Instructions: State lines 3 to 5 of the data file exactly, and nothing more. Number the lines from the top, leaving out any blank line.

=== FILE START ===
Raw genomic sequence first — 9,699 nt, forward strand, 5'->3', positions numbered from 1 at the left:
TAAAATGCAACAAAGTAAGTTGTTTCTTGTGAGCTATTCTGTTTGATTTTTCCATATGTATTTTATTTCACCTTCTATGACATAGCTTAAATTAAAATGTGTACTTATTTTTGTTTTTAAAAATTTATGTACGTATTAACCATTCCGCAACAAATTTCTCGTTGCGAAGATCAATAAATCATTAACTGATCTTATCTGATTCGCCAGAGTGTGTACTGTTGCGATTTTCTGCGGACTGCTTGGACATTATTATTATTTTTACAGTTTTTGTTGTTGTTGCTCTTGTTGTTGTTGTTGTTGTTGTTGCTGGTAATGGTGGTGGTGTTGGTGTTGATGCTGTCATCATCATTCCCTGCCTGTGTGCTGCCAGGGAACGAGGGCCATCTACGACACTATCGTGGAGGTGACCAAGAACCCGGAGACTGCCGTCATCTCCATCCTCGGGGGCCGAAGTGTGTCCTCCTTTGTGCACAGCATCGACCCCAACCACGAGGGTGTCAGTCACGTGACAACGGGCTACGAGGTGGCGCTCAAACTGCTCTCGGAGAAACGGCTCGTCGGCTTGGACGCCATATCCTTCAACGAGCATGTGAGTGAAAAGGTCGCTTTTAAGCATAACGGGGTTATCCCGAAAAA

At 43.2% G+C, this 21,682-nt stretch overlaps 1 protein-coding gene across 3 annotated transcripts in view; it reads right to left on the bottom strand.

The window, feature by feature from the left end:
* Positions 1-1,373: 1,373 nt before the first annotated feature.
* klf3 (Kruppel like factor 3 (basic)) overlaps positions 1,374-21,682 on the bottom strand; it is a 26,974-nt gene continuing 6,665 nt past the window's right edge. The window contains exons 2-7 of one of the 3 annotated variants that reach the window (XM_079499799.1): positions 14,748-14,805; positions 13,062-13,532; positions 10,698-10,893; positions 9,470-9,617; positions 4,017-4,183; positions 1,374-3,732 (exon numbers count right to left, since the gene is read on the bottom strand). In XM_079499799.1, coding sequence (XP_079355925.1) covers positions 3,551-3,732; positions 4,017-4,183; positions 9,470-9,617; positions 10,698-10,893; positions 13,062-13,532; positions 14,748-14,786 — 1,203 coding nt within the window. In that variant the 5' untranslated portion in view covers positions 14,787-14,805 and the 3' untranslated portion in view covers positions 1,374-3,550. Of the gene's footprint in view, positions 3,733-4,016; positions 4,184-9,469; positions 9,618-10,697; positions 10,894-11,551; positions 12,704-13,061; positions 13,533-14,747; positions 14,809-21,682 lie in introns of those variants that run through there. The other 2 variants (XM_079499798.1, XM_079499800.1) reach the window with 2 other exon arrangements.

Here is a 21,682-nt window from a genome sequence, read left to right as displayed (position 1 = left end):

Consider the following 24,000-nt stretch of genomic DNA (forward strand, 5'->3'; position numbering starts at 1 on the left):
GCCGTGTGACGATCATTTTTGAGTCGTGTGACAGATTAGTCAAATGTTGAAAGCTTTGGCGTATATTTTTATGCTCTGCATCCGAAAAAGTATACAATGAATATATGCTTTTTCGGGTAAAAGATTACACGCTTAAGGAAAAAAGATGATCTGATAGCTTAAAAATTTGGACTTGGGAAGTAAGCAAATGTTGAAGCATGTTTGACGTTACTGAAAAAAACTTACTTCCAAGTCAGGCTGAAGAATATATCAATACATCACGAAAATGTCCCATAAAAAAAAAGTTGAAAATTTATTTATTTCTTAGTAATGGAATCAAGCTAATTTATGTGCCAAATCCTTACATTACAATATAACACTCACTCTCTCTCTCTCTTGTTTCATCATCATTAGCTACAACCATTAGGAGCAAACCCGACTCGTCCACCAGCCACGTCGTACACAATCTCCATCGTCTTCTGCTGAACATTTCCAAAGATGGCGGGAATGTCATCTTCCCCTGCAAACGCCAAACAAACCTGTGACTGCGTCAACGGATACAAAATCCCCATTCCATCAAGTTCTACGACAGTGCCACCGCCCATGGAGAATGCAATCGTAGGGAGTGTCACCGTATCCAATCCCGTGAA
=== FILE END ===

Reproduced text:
At 43.2% G+C, this 21,682-nt stretch overlaps 1 protein-coding gene across 3 annotated transcripts in view; it reads right to left on the bottom strand.

The window, feature by feature from the left end:
* Positions 1-1,373: 1,373 nt before the first annotated feature.